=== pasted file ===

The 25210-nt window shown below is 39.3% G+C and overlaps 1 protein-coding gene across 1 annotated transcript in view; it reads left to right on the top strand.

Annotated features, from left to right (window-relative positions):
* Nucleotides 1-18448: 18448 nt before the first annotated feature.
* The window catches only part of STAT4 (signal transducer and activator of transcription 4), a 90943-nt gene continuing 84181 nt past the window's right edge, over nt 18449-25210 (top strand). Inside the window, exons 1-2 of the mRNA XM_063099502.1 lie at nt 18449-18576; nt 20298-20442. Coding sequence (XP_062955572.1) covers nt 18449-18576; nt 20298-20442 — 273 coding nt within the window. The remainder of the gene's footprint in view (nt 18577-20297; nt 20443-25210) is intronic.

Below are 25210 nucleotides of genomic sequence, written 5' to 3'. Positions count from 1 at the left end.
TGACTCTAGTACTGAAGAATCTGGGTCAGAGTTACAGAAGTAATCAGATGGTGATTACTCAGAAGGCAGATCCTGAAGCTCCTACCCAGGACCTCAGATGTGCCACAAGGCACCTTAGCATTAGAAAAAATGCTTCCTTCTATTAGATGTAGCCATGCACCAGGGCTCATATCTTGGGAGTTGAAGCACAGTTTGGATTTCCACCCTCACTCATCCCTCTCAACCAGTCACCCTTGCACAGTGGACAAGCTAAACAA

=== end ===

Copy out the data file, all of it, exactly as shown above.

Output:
The 25210-nt window shown below is 39.3% G+C and overlaps 1 protein-coding gene across 1 annotated transcript in view; it reads left to right on the top strand.

Annotated features, from left to right (window-relative positions):
* Nucleotides 1-18448: 18448 nt before the first annotated feature.
* The window catches only part of STAT4 (signal transducer and activator of transcription 4), a 90943-nt gene continuing 84181 nt past the window's right edge, over nt 18449-25210 (top strand). Inside the window, exons 1-2 of the mRNA XM_063099502.1 lie at nt 18449-18576; nt 20298-20442. Coding sequence (XP_062955572.1) covers nt 18449-18576; nt 20298-20442 — 273 coding nt within the window. The remainder of the gene's footprint in view (nt 18577-20297; nt 20443-25210) is intronic.

Below are 25210 nucleotides of genomic sequence, written 5' to 3'. Positions count from 1 at the left end.
TGACTCTAGTACTGAAGAATCTGGGTCAGAGTTACAGAAGTAATCAGATGGTGATTACTCAGAAGGCAGATCCTGAAGCTCCTACCCAGGACCTCAGATGTGCCACAAGGCACCTTAGCATTAGAAAAAATGCTTCCTTCTATTAGATGTAGCCATGCACCAGGGCTCATATCTTGGGAGTTGAAGCACAGTTTGGATTTCCACCCTCACTCATCCCTCTCAACCAGTCACCCTTGCACAGTGGACAAGCTAAACAA